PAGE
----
Skip To Content

Support the Forward

Funded by readers like you DonateSubscribe

A guide to the extremists and hate groups that invaded the Capitol

As photos and videos of the insurrection at the Capitol trickled out of Washington, D.C., a pattern emerged — well-known antisemites and their symbols were at the uprising or cheering it on from afar.

Here’s a guide to some of the things we’ve seen so far:

Brien James

James is a longtime white supremacist skinhead who beat someone nearly to death for declining to give a “seig heil” salute. He used to be involved in the Ku Klux Klan in Indiana.

Proud Boys

The Proud Boys, a mainly misogynistic and anti-immigrant group with ties to antisemites, has confronted a defection within the organization that wants to rebrand as explicitly antisemitic, including a name change to the “Proud Goys.” This was the group name-checked by President Donald Trump during a 2020 presidential debate that also clashed with anti-fascist protesters earlier in the year in Portland.

Baked Alaska

Tim Gionet, known online as “Baked Alaska,” has tweeted about how “Jews control the News,” and wrote to followers about being “JQ’d,” an abbreviation for the “Jewish Question,” meaning he had bought into antisemitic conspiracy theories. A final tweet that got him banned from the platform was a photoshopped image of far-right agitator Laura Loomer, a Jew, in a gas chamber.

The Nationalist Social Club

The Nationalist Social Club, or NSC 131, has its roots in Eastern Massachusetts. Members believe that Mossad was behind the 9/11 terror attacks, that Jews are working toward the extinction of the white race and that the Holocaust is a hoax.


The QAnon conspiracy theory deals in antisemitic tropes, including the belief that a cabal of satan-worshipping global elites is operating a child sex-trafficking ring and harvesting children’s blood. Believers think that the Rothschild family controls the nation’s banks and that George Soros is the evil mastermind behind a garden variety of perceived social ills, including racial justice protests, mail-in voting and feminism.

Kekistan Flag

Kekistan is a fake country dreamed up by members of the alt-right. The flag mimics a German Nazi war flag — it’s green instead of red, and a new logo replaces the swastika.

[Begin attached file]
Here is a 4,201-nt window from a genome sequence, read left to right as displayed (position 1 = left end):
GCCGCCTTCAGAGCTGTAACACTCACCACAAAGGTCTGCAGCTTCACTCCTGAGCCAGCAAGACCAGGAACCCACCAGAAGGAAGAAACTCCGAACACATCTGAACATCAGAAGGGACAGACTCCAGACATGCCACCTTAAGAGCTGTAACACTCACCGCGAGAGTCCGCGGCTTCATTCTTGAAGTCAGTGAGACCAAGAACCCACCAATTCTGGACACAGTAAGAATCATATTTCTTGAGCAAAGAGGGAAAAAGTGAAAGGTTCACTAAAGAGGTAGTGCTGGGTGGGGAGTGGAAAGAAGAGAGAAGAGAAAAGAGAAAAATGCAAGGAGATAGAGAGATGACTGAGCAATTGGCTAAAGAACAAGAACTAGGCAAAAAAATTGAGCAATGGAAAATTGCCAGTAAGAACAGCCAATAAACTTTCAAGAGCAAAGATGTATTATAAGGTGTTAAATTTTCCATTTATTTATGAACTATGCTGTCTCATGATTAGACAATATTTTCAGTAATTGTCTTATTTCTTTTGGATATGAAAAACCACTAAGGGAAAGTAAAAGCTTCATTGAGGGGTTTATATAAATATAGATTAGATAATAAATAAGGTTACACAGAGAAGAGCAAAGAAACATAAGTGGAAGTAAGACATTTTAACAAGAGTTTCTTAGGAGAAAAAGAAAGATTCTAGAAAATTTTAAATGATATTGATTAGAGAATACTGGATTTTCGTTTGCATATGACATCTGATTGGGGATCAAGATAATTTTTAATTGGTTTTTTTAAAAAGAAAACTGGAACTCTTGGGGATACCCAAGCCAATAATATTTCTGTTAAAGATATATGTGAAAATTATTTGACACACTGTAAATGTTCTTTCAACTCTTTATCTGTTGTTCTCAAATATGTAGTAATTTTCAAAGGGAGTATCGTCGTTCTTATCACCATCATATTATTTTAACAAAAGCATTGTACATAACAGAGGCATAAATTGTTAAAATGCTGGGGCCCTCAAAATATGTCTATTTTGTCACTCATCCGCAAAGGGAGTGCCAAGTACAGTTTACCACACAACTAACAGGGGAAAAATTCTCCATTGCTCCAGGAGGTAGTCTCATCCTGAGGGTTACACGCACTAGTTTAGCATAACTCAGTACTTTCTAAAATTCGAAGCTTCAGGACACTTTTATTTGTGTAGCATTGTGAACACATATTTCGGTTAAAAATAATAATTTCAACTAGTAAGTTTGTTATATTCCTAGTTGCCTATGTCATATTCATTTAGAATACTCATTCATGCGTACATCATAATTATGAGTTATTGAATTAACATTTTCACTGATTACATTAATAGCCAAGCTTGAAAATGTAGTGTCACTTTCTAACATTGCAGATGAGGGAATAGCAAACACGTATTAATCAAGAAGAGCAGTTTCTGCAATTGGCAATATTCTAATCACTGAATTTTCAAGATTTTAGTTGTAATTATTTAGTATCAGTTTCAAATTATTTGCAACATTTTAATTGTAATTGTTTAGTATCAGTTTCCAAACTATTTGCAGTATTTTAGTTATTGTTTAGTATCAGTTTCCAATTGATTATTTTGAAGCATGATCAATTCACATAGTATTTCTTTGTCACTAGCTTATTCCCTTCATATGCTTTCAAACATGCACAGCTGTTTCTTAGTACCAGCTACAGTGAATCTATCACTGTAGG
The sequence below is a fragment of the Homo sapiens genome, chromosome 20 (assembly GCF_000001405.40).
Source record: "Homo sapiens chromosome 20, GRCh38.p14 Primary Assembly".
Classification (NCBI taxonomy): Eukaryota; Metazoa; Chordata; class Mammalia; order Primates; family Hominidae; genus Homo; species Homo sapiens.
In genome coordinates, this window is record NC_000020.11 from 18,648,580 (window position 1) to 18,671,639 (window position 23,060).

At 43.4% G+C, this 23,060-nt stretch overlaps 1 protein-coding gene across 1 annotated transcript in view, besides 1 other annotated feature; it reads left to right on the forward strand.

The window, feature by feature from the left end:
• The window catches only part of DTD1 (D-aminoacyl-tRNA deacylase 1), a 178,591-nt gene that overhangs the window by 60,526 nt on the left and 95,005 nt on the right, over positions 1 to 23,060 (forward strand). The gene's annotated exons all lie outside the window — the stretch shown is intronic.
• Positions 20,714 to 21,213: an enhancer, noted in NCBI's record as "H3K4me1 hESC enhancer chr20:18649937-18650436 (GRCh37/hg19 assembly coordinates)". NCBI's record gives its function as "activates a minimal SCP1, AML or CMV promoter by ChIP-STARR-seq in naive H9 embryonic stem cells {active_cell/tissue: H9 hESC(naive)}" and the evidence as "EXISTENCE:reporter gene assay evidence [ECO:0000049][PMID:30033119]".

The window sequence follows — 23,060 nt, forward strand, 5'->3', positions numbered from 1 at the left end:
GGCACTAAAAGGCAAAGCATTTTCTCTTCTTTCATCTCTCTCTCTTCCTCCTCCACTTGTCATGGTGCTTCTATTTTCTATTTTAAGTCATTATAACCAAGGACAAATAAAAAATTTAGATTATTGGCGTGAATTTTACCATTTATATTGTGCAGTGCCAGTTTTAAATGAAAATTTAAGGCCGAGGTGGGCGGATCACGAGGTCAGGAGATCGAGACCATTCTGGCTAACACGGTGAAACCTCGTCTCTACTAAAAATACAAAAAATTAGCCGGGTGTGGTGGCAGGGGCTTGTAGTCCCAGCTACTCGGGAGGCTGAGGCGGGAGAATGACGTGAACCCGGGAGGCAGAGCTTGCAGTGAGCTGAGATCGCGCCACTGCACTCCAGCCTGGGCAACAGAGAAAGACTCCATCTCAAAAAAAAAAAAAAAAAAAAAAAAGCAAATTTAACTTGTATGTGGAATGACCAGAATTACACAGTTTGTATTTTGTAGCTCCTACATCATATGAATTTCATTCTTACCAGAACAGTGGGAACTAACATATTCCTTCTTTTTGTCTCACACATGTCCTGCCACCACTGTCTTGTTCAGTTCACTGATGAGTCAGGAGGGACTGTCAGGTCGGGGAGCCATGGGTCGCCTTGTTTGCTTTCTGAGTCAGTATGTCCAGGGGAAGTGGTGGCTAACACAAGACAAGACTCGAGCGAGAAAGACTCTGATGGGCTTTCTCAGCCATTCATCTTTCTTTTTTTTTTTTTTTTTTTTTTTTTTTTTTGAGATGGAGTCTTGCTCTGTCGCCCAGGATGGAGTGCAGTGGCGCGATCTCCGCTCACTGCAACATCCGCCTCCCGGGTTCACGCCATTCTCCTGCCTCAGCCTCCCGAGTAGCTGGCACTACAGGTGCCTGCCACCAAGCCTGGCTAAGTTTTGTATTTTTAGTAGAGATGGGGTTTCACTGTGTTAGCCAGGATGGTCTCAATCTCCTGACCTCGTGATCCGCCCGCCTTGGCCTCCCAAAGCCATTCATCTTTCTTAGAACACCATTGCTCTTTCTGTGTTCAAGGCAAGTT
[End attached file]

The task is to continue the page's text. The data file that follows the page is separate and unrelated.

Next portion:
Matthew Heimbach

Matthew Heimbach is a white nationalist who helps lead the neo-Confederate League of the South. He started the White Student Union at Towson University of Maryland before he graduated in 2013. He was fined more than $12,000 for his participation in the deadly “Unite the Right” rally in Charlottesville in 2017.

Arno Rosenfeld and Jordan Kutzik contributed reporting.

Molly Boigon is an investigative reporter at the Forward. Contact her at [email protected] or follow her on Twitter @MollyBoigon.


Republish This Story

Please read before republishing

We’re happy to make this story available to republish for free, unless it originated with JTA, Haaretz or another publication (as indicated on the article) and as long as you follow our guidelines. You must credit the Forward, retain our pixel and preserve our canonical link in Google search.  See our full guidelines for more information, and this guide for detail about canonical URLs.

To republish, copy the HTML by clicking on the yellow button to the right; it includes our tracking pixel, all paragraph styles and hyperlinks, the author byline and credit to the Forward. It does not include images; to avoid copyright violations, you must add them manually, following our guidelines. Please email us at [email protected], subject line “republish,” with any questions or to let us know what stories you’re picking up.

We don't support Internet Explorer

Please use Chrome, Safari, Firefox, or Edge to view this site.